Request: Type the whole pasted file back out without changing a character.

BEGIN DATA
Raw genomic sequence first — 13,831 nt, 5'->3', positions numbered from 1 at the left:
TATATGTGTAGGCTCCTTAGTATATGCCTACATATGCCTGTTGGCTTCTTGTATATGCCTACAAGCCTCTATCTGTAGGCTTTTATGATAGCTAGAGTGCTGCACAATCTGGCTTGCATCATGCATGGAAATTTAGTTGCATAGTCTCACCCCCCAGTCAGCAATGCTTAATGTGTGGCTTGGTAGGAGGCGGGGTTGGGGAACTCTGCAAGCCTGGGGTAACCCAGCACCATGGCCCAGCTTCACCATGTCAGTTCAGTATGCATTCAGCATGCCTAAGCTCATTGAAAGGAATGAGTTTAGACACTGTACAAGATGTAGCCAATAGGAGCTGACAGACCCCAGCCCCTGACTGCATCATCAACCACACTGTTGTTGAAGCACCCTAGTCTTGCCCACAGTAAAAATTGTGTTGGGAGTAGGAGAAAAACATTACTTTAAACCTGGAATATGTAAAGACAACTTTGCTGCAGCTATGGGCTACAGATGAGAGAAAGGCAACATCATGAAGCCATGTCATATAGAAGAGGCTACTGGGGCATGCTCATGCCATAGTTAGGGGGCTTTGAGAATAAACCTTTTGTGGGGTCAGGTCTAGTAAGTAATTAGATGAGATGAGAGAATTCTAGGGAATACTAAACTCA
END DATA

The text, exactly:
Raw genomic sequence first — 13,831 nt, 5'->3', positions numbered from 1 at the left:
TATATGTGTAGGCTCCTTAGTATATGCCTACATATGCCTGTTGGCTTCTTGTATATGCCTACAAGCCTCTATCTGTAGGCTTTTATGATAGCTAGAGTGCTGCACAATCTGGCTTGCATCATGCATGGAAATTTAGTTGCATAGTCTCACCCCCCAGTCAGCAATGCTTAATGTGTGGCTTGGTAGGAGGCGGGGTTGGGGAACTCTGCAAGCCTGGGGTAACCCAGCACCATGGCCCAGCTTCACCATGTCAGTTCAGTATGCATTCAGCATGCCTAAGCTCATTGAAAGGAATGAGTTTAGACACTGTACAAGATGTAGCCAATAGGAGCTGACAGACCCCAGCCCCTGACTGCATCATCAACCACACTGTTGTTGAAGCACCCTAGTCTTGCCCACAGTAAAAATTGTGTTGGGAGTAGGAGAAAAACATTACTTTAAACCTGGAATATGTAAAGACAACTTTGCTGCAGCTATGGGCTACAGATGAGAGAAAGGCAACATCATGAAGCCATGTCATATAGAAGAGGCTACTGGGGCATGCTCATGCCATAGTTAGGGGGCTTTGAGAATAAACCTTTTGTGGGGTCAGGTCTAGTAAGTAATTAGATGAGATGAGAGAATTCTAGGGAATACTAAACTCA